Cafe Bullier Blair Pessemier Acrylic on linen 12 x 12" 30 x 30 cm
Cafe near Montparnasse Laurie Fox Pessemier Acrylic/linen 9 x 13" 22 x 33 cm
Pont Neuf Blair Pessemier Acrylic/linen 14 x 20" 35 x 50 cm
Ile de la Cite with Pont Neuf Laurie Fox Pessmeier Acrylic/wood7.25 x 10.25" 18 x 26 cm
Arch of Pont Neuf Laurie Fox Pessemier Acrylic/linen 11 x 14" 27 x 35 cm
ARTNOTES: FALSE START
On the banks of the Seine, I set to drawing Henry IV on his horse. Not only are horses difficult for me, but this horse seems to have a funny hoof. No matter, it looks like I am drawing two men in a horse suit, with a too long gumby leg up front. Henry seems to have a hunchback. I move on to another subject.
It’s been a week of false starts – we needed a car to go to Auvers-sur-Oise with a painter on Wednesday, so I rented a compact for a week (1 day 42 euros; 1 week 91).
It rained all morning in Auvers-sur-Oise. Harika, who LOVES the country, chose the car after the “Vincent walked here” dousing along the path between fields and church. Too wet to paint, Blair and our colleague visited Vincent’s room in the Hotel Ravoux. I dried my wet pants and socks in the car. Still too rainy to paint, we took our fellow artist to lunch. Our hostess, bedecked in rat fur capelet tied with black grosgrain ribbon, welcomed us. A sort of Edith Piaf gone to seed, she has been operating the restaurant for fifty-five years. She has an assistant, another vintage woman, in the kitchen. The place is lined in peeling imitation-van-gogh murals executed by one of her contemporaries in an early year. They are now covered with newer paintings, on canvas, but still with a Vincent theme. I ask about the bringing in Harika: “I’ll beat her if she doesn’t behave,” she tells me, poker faced, and winks. We have a big assorted appetizer plate, one quail, two rabbit legs, and a giant mound of au gratin potatoes, an aperitif, wine, apple tart and coffee: 48 for the three of us, and we’re on our way.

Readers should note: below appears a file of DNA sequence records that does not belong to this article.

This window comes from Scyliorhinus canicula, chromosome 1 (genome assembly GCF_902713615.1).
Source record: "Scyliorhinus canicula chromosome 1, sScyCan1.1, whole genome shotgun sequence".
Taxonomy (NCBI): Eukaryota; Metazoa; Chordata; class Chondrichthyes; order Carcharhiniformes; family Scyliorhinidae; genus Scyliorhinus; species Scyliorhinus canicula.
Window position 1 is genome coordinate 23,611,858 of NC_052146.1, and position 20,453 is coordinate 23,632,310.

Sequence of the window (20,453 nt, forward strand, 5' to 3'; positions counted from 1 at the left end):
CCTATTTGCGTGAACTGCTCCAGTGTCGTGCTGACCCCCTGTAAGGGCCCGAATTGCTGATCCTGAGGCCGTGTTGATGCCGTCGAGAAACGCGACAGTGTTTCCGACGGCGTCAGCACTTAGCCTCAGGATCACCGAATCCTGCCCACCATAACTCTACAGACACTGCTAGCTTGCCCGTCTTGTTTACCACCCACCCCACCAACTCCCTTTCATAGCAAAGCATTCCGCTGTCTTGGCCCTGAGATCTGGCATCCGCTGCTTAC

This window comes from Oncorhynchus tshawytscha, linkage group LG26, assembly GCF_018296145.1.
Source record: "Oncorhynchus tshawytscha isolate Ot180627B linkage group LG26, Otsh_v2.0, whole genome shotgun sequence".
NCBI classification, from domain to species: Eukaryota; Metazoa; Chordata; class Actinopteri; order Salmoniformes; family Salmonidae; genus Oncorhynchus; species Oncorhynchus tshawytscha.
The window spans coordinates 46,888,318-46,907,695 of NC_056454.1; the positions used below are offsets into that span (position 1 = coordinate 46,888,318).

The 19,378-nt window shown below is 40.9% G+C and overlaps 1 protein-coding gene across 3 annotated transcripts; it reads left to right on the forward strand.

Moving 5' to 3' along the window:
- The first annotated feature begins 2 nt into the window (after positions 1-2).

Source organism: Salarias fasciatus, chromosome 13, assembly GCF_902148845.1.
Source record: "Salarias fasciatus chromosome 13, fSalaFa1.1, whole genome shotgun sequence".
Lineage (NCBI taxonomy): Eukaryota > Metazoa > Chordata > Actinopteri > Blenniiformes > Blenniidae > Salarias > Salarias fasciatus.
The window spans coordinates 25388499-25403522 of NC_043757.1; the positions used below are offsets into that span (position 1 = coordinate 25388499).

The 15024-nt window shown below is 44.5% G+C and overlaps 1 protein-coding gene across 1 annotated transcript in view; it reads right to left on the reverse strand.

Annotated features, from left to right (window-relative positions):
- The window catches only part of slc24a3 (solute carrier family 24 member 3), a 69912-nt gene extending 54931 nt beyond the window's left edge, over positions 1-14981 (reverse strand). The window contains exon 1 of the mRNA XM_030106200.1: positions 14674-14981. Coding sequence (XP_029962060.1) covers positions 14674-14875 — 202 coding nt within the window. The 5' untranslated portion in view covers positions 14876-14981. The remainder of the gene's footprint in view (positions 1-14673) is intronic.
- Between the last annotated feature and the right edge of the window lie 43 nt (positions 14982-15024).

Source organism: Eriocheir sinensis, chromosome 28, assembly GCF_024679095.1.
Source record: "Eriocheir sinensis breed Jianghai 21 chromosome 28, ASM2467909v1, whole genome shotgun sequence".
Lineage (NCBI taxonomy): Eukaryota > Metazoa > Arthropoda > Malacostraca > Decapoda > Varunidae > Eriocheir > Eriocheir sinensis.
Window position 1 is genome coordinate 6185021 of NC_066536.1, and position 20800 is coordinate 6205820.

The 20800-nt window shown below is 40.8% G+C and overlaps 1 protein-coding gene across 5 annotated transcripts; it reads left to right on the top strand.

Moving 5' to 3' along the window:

Eventually, the rain lets up and we paint Van Gogh’s city hall.
Next day, we intended to go to Nimes, by car. I searched the internet for just the right place to stay, to no avail. We went anyway. Two hours out of town, we changed our mind. We stopped to visit the town of Auxerre, to walk Harika and stretch our own legs, before turning back.
Auxerre was a place I never thought of visiting. It has a strong waterfront presence on the river Yonne. A gallo-roman city, again it thrived again in medieval times. We visited the church with a beautiful Joan of Arc window, and the ancient abbey. Joan of Arc freed Auxerre from English rule in 1429. Auxerre is in the region of Burgundy, and is famous for chablis (a much nicer wine than what we think of as chablis in the USA).
On Friday, we visited an exhibit at the Beaux-Arts museum in Rouen. The theme was gothic cathedrals: gothic seems to have a revival every so many years, so we saw works ranging from original bits of the churches, to “cathedral” themed decoration from the 1800s, to the pictures Monet painted of the cathedral in Rouen at different times of the day. Marquet painted images of Notre Dame in Paris in the 1910s; Lyonel Feninger in the 20s. Saturday was the fete of Joan of Arc, who was burned in Rouen in 1431. Posters and announcements were everywhere.
We drove on, to the country, in hopes of seeing flax (linen) in bloom. It has a delicate blue flower. We were two weeks too early.
Painting by the Seine on Saturday was a mix of cool and damp, with a little sun. The rain held off until noon, allowing us time to paint a picture of the Pont Neuf, the oldest bridge in Paris.
City Hall Auvers Blair Pessemier Acrylic/linen 14 x 14" 35 x 35 cm
Normandy Fields Laurie Fox Pessemier Acrylic/wood 7.5 x 13.5" 20 x 34 cm
Woods at Fontainbleau Laurie Fox Pessemier Acrylic/wood 19 x 42" 48 x 106 cm
Forest at Fontainbleau Blair Pessemier Acrylic/linen 14 x 20" 35x 50 cm